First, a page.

I was recently talking to my neighbor about what I do, and it turns out that he used to be a clarinet player. He said that he didn’t continue on to a professional level because he needed to invest so much in equipment. To be a pro clarinet player, he said, he needed to buy a whole family of pro clarinets and he just wanted to play Bb soprano clarinet. So this got me into talking about the bassoon tangents that people get into, in a professional or sub-professional way. Every bassoon player plays bassoon for a while and then there are a few different directions to go experimenting.
Probably the most responsible secondary horn is contrabassoon. This is very practical since it’s also used in the orchestra and most bassoon teachers can help with it. The only obstacle with contra is getting access to one since they are expensive and unpopular. As a student in college it’s becoming standard to take out extra loan money to finance a new instrument, but usually graduate programs are more lenient on addition loans.
French Basson is mostly dead at this point. People play them out of curiosity and on a hobbyist level. I had one for many years and I was never tempted to take it to a gig instead of a Heckel system bassoon. That being said, french bassoon can be a cool thing to pull out on a recital or for chamber music. My high point was being able to play the Saint-Saens Sonate on it, but it never made it out to a recital. This scratches the itch of wanting to play a historical instrument but its also pretty easy to learn.
Baroque bassoon is another route that some players go. Baroque orchestras are becoming much more popular in California and New York, and so there are maybe a few more gigs for baroque players on top of regular orchestra gigs. Baroque is much more difficult to play well and isn’t as pleasing to listen to unaccompanied, so learning it can be tedious. When I have done “baroque” orchestra gigs, it usually ends up being some sort of mixed ensemble. The woodwinds and principal strings play baroque instruments, but the rest of the strings play on modern setups. I am not a baroque bassoon player but I do sometimes want to play historical literature on the authentic instruments. Baroque bassoon are also much much cheaper than modern bassoons.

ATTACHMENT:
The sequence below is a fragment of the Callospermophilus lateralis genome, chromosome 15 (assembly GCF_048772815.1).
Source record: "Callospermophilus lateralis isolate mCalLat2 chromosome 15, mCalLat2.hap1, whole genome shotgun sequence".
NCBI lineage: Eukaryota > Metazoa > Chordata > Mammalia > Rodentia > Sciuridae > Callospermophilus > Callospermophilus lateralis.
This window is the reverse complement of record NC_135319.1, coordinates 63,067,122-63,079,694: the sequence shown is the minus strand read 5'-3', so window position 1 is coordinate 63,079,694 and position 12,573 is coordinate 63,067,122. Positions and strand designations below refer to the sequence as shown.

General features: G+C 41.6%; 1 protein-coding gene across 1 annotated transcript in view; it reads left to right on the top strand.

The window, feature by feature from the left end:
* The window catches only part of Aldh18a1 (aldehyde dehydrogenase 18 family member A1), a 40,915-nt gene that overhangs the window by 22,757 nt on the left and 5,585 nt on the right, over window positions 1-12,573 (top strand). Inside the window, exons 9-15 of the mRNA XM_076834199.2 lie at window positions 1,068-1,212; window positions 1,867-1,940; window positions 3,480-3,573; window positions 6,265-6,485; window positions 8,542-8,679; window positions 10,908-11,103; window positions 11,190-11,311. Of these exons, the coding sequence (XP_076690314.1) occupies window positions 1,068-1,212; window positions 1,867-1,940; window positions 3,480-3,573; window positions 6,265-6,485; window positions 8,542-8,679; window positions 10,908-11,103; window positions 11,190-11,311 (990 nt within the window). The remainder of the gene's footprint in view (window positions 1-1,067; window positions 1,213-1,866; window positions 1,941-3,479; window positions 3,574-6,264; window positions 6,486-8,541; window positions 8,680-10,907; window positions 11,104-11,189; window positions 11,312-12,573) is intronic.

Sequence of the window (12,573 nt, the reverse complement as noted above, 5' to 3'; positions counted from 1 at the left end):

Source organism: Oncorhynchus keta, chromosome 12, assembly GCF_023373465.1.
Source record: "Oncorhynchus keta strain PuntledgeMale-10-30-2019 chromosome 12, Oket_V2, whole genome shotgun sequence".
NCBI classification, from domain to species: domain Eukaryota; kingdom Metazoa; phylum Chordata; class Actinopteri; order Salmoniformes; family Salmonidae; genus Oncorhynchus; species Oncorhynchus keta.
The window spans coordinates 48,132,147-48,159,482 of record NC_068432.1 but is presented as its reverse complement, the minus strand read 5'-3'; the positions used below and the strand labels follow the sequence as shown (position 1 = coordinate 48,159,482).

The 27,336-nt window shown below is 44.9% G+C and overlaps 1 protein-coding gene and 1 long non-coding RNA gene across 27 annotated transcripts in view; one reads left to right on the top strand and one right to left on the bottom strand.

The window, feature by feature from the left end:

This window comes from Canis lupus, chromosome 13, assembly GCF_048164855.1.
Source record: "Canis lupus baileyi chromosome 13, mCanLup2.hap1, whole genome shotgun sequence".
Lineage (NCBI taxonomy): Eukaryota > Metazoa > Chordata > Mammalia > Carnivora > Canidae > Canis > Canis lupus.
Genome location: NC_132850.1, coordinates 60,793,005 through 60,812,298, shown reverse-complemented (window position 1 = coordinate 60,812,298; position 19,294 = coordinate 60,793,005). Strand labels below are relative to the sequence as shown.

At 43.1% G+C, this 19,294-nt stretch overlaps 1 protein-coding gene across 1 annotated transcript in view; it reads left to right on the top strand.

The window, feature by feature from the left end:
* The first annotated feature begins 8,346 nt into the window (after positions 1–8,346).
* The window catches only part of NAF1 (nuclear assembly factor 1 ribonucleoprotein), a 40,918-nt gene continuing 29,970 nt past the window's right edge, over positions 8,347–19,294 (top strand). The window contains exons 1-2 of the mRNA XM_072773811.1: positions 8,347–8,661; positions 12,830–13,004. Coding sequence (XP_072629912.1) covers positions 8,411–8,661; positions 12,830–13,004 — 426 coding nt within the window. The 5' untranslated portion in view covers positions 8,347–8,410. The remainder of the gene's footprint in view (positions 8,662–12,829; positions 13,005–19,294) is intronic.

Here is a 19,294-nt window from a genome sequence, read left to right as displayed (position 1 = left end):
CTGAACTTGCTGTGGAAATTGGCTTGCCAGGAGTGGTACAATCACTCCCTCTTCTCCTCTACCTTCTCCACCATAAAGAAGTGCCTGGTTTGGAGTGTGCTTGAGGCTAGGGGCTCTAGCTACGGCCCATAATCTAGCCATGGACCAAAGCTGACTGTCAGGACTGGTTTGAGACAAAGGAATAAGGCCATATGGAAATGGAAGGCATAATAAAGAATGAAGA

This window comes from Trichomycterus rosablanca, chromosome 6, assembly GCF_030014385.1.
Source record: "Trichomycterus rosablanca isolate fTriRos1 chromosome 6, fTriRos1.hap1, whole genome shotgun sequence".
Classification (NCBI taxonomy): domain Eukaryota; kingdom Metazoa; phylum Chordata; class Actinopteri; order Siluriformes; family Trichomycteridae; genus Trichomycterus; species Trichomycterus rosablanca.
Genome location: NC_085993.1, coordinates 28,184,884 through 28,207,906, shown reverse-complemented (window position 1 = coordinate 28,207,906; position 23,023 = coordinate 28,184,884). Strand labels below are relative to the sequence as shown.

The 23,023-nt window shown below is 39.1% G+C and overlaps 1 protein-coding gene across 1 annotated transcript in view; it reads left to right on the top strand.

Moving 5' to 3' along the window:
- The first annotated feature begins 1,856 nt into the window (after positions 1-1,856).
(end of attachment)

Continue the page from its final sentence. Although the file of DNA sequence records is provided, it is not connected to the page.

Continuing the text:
The bassoon has recently been modernized even further with the addition of an electric pickup. With a modified bocal, players can plug into an amp and use the same filters and effects that an guitarist can use. There are so many great electric players but not so many gigs. This isn’t so much a career path as it is a way to bridge the gap and get into jazz or rock etc.
Don’t forget the Tenor and Alto Bassoons. Though… there’s not much use for them…